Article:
Davis and Douglass in Tandem

A new collection of Angela Davisu2019s lectures and Frederick Douglassu2019s writings puts history in perspective.

By Brittany Shoot Feb 12, 2010

February 12, 2010

Just because a pairing seems natural does not mean it’s been done before. Long overdue, the newly released Narrative of the Life of Frederick Douglass, An American Slave, Written by Himself: A New Critical Edition (City Lights Books) brings together two of the great philosophical writers and racial justice activists of the last two centuries and combines the deeply personal writings of Frederick Douglass with several politically charged lectures given by Angela Y. Davis in the early 1970s.

The new collection begins with Davis’s Lectures on Liberation, first published as pamphlets by the New York Committee to Free Angela Davis during her incarceration in 1970 and out of print until now. Setting the stage for Douglass’s timeless writing, two of the lecture transcripts recount the importance of Douglass’s work as a reflection of Davis’s own political struggles. The third piece included with the lectures is a letter of support written by two dozen of Davis’s colleagues at the University of California, Los Angeles in the fall of 1969.

“Outed” as a member of the Communist Party by an undercover FBI agent, Davis was subsequently fired from her first position at UCLA before her first course even began. More than 1,500 students and faculty showed up on the first day of her scheduled class, “Recurring Philosophical Themes in Black Literature,” to express their solidarity for her political and academic freedom and deliver their written support. The astounding turnout was not in vain; Davis arrived to teach the course anyway as a matter of political resistance and was later vindicated when her position was reinstated.

Even for those who have never studied either writer in depth, Davis explores the many ways we can interpret Douglass’s anti-slavery writing today and draws parallels between the continued oppression of women and prisoners. In her introduction, Davis is also quick to point out the gendered nature of slavery narratives. Ever the analytical feminist, she points out that few have been penned by women, and Douglass’s own writing has been marred by his conflation of “freedom” and “manhood.”

Davis even acknowledges that her lectures on Douglass from the 1970s still uphold what she refers to as “masculinist notions.” Yet, younger generations of feminists have long fixated on “intersections” and have noted that Douglass’ work has offered significant inspiration to women’s liberation movements. Many, for example, have utilized Douglass’s understanding of white men’s oppression of Black men and women to critically engage in dismantling gender disparities and sexual discrimination. Davis noted this important contribution in 1981’s Women, Race, and Class, explaining that in a time when women’s rights were generally viewed in a negative light, allies like Douglass crossed the aisle to build a broader coalition of activists fighting for civil rights.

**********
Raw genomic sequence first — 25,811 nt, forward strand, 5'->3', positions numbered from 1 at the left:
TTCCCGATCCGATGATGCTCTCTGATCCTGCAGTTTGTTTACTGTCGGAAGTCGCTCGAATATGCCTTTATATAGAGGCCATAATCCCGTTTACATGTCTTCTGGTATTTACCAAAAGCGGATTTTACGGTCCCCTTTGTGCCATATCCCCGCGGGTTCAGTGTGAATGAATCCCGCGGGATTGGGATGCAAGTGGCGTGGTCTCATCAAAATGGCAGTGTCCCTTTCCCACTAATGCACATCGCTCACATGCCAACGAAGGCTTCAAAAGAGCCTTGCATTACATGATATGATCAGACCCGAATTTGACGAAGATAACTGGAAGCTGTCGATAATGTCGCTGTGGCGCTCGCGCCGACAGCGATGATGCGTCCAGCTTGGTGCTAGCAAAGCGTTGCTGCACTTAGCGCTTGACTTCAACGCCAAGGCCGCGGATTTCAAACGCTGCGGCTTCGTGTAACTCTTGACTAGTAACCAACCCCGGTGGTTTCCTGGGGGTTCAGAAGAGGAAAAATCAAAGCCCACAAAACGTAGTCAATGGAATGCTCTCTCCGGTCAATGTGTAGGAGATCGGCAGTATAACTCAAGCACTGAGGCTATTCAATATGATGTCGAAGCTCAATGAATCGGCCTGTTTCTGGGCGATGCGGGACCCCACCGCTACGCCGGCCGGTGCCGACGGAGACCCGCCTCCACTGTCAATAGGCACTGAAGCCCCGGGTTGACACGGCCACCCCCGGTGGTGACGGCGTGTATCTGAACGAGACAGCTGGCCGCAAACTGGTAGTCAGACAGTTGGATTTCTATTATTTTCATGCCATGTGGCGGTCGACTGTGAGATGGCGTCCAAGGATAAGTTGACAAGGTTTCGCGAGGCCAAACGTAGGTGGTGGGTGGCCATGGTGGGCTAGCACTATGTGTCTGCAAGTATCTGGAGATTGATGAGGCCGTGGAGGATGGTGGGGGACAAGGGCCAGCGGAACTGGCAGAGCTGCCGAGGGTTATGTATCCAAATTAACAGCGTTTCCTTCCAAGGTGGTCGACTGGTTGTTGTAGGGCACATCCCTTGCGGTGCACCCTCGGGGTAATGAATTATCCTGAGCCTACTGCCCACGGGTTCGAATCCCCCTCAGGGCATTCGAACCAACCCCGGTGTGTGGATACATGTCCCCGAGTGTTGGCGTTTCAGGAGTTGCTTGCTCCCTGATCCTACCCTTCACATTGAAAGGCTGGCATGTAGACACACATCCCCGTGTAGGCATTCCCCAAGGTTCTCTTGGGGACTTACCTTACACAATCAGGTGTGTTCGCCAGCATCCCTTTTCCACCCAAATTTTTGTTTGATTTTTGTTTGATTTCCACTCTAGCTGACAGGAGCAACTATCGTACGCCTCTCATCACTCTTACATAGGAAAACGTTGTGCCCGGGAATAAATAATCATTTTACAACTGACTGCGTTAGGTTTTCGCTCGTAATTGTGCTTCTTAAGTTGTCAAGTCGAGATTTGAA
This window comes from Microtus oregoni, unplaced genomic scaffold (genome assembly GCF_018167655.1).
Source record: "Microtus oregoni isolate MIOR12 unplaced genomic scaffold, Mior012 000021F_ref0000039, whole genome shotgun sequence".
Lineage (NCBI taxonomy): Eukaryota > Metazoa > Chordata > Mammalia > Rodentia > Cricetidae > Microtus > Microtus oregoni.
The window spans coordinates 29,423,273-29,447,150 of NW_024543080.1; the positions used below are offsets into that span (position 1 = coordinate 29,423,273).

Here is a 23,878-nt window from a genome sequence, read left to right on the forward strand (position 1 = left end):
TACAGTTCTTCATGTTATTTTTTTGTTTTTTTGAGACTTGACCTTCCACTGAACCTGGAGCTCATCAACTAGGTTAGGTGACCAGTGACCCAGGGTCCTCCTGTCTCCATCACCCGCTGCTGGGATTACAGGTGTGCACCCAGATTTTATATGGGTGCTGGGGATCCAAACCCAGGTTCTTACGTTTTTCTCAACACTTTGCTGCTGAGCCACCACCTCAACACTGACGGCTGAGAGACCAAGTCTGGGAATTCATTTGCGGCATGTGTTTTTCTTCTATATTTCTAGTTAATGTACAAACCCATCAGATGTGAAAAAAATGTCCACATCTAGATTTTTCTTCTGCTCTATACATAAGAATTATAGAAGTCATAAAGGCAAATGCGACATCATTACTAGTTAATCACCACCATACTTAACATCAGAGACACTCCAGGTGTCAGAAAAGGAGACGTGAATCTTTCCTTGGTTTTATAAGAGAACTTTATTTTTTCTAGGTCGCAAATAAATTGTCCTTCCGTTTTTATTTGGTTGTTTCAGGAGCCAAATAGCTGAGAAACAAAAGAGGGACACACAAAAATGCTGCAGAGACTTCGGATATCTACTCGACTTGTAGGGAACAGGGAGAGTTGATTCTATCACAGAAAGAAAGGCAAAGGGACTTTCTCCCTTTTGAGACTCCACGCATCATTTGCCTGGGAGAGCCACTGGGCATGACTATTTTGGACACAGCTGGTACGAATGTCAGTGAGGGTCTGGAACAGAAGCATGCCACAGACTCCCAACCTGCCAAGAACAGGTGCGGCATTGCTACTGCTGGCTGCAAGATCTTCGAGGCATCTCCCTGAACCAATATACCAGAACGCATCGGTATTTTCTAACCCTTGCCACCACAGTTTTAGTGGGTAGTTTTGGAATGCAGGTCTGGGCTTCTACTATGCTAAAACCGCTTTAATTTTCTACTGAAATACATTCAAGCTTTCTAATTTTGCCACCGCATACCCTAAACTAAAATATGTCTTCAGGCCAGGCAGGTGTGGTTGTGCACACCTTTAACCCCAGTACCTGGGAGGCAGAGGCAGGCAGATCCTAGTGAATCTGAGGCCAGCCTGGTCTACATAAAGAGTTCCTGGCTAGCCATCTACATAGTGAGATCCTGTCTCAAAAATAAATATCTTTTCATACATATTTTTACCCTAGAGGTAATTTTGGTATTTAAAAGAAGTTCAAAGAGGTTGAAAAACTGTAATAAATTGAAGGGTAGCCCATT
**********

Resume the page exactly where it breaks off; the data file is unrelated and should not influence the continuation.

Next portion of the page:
In a 2008 lecture, excerpted in the book’s introduction by City Lights series editor Greg Ruggiero, Davis warns against putting too much faith in social movement leaders. Speaking about the Rev. Dr. King, she invokes memories of the civil rights movement and applies the same logic today.

“We have what I sometimes call a messiah complex,” she stated. “This is why, when we think of the Civil Rights movement, we think of Martin Luther King. We can’t imagine that that movement could have been created by huge numbers of people whose names we do not even know.” And in light of the criticism currently being thrown at President Obama, who inspired so much hope in voters less than two years ago and often referred to Douglass’ writing during campaign speeches, Davis’s warning remains salient.

The breadth of Davis’s work in the past two decades is an inspiring example of bridge-building across causes and generations. That her contemporary activism can be coupled so flawlessly with Douglass’s historic writings and powerful legacy speaks to the importance of their combined influence spanning centuries. Davis is among the preeminent Black philosophers and scholars of our time, and her ability to further illuminate Douglass’s profound and historic work speaks to not only her mastery of Black intellectualism but of her continued contribution to politics in the age of Obama. At a time when the freedoms once granted by the Fourteenth Amendment are now being applied to corporate entities, cannabilizing the legacy of freed slaves in the United States, this book—Davis’s call for a more engaged electorate—is wonderfully timely and deeply engaging.

Brittany Shoot is s frequent contributor to ColorLines.